What Happens After A Suicide Attempt: How To Help
September is National Suicide Prevention Awareness Month, creating awareness around the issues of suicide prevention, promoting resources, ways to help others and how to talk about suicide without increasing the risk of harm. We welcome guest blogger, Steve Johnson, Co-creator of PublicHealthLibrary.org, who shares his insights on what happens after a suicide attempt and ways educators can help a student who has attempted suicide return to school.
What Happens After a Suicide Attempt
As an educator, it’s always difficult to see a student in trouble and not be able to help them. One of the most traumatic experiences — for students and teachers alike — is when a young person attempts to take their own life. You may have feelings of guilt because you couldn’t see the warning signs, or you might feel angry at the lack of compassion from the people in the student’s life. Classmates are affected by the near-loss of a friend, while others stir up the gossip about the student and make things harder for their return.
It’s hard to know where to begin when a student returns to school after attempting to take their own life, but it’s important to try and make their time in class go as smoothly as possible. Here are some of the best tips for helping a student who has attempted suicide get back into school life.
It can be difficult to strike the right balance; on one hand, you need to give the student time and a little leeway to get assignments done and to catch up, but on the other, you’ll need to let them know that you expect good work from them. If you don’t set expectations, it can be harder for the student to figure out goals or feel any sort of structure in their days, which can work against them. Sit down with the student and talk about upcoming assignments, tests, and projects and offer your help in getting organized. Different students have varying needs in order to be successful.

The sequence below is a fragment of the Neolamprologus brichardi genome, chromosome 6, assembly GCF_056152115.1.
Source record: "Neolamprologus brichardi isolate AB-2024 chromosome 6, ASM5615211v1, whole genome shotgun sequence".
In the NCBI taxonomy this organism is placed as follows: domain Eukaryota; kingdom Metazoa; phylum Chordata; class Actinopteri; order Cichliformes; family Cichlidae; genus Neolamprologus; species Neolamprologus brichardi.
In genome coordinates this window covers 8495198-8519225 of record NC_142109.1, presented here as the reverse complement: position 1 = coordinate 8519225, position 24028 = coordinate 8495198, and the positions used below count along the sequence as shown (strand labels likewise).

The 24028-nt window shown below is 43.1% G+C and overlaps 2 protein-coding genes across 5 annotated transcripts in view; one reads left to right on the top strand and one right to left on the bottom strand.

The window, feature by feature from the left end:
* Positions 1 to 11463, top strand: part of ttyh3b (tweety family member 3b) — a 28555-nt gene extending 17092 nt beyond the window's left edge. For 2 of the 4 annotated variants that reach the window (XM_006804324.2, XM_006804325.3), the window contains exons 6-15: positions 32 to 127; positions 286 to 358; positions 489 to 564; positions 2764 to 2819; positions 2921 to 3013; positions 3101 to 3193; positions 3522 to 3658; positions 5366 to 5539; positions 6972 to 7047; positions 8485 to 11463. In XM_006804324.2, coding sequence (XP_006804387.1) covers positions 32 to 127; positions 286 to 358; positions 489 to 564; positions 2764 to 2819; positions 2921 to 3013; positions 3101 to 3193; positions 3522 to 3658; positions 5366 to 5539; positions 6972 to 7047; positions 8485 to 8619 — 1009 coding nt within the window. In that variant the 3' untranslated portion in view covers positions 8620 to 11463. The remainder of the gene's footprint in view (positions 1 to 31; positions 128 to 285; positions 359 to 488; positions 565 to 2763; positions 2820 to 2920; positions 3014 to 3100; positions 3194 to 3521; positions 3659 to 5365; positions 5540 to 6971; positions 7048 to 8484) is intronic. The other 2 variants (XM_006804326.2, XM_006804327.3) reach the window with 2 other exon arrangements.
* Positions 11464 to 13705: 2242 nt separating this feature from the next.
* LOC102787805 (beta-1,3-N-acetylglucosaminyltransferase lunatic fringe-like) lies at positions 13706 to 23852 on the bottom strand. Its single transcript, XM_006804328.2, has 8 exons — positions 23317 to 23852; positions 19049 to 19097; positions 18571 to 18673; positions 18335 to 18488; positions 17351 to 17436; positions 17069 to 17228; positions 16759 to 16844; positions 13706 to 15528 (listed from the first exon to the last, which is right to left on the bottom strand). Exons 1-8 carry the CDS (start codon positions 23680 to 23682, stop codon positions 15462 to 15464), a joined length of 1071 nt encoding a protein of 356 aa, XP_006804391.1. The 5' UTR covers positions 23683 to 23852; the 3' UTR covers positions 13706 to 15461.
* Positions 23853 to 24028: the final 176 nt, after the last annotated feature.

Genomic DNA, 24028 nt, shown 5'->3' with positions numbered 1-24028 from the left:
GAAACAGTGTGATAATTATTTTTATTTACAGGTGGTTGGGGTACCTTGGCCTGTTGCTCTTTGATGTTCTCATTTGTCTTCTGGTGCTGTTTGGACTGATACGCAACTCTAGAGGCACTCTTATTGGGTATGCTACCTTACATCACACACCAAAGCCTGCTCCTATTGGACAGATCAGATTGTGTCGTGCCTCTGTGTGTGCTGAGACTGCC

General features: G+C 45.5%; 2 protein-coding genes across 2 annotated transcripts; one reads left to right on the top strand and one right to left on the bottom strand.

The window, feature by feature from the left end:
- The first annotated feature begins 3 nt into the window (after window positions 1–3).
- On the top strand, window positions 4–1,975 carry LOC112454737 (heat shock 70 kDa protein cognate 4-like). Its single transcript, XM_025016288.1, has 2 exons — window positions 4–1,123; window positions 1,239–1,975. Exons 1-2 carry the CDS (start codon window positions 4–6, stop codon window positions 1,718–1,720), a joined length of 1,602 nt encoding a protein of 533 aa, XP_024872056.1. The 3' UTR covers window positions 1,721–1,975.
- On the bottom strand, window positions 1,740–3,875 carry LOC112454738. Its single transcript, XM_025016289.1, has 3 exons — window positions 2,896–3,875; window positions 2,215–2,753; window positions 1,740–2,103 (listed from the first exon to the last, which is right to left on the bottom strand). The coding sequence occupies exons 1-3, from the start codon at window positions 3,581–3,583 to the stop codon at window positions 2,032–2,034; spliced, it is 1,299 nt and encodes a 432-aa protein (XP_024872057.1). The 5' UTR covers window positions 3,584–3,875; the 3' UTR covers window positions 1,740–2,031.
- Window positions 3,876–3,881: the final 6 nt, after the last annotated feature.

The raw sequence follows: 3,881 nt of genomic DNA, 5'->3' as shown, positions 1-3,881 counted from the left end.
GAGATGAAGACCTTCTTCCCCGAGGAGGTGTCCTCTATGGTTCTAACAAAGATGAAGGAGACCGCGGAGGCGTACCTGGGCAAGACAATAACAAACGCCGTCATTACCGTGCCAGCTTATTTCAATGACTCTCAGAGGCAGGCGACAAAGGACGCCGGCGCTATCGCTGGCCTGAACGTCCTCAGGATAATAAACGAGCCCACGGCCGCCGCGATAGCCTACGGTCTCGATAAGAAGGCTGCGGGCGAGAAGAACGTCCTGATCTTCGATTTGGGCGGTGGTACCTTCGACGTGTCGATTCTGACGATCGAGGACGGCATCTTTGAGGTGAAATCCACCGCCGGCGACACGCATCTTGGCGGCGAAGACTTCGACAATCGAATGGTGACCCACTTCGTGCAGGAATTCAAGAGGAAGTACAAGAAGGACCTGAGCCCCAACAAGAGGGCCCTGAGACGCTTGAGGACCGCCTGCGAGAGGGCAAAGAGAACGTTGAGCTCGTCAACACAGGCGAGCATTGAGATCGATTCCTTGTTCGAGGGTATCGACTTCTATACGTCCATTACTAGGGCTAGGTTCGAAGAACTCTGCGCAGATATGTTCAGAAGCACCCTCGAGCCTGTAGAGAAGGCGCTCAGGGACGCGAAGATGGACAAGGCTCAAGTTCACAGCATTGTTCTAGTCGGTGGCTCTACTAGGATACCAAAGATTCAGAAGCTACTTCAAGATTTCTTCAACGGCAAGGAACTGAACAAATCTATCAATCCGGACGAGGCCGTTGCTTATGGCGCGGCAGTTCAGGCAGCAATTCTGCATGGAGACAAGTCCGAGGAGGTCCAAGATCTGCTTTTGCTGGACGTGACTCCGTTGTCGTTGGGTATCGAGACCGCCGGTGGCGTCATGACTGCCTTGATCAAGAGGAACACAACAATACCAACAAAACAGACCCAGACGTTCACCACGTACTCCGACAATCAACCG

Keep Up Communication
Be sure you ask the student–and their parents, if applicable–about what to do regarding the conversation surrounding the suicide attempt. This is not only for the student’s
It’s also important to talk to the student about how much they share with other kids about their attempt. Not only can it be detrimental to the survivor,
Know The Warning Signs
For those who have attempted suicide, the chances of another attempt are very high within the first couple of months or so afterward, so it’s important to know the warning signs of depression and suicidal thoughts, as well as signals that might tell you they are struggling with substance abuse. Some of the signs include a marked change in behavior, wild or manic mood swings, suddenly getting into trouble, experiencing a sharp drop in grades or performance, and a sudden dramatic change in appearance. Physically, substance abuse is sometimes marked by unfocused or bloodshot eyes, strange odors on their breath or clothing, and disinterest in any activity.
If the student is displaying any of these behaviors, talk to their parents immediately and let them know you’re concerned. If they seem to be in imminent danger, call for help and don’t leave them alone.
Remember that there is only so much you can do after a suicide attempt. As an educator, you may feel compelled to go beyond the call of duty to help your student, but sometimes a trained professional is the only person who can truly help.
Photo via Pixabay by Magalyphoto
Steve Johnson co-created PublicHealthLibrary.org with a fellow pre-med student. The availability of accurate health facts, advice, and general answers is something Steve wants for all people, not just those in the health and medical field. He continues to spread trustworthy information and resources through the website, but also enjoys tennis and adding to his record collection in his spare time.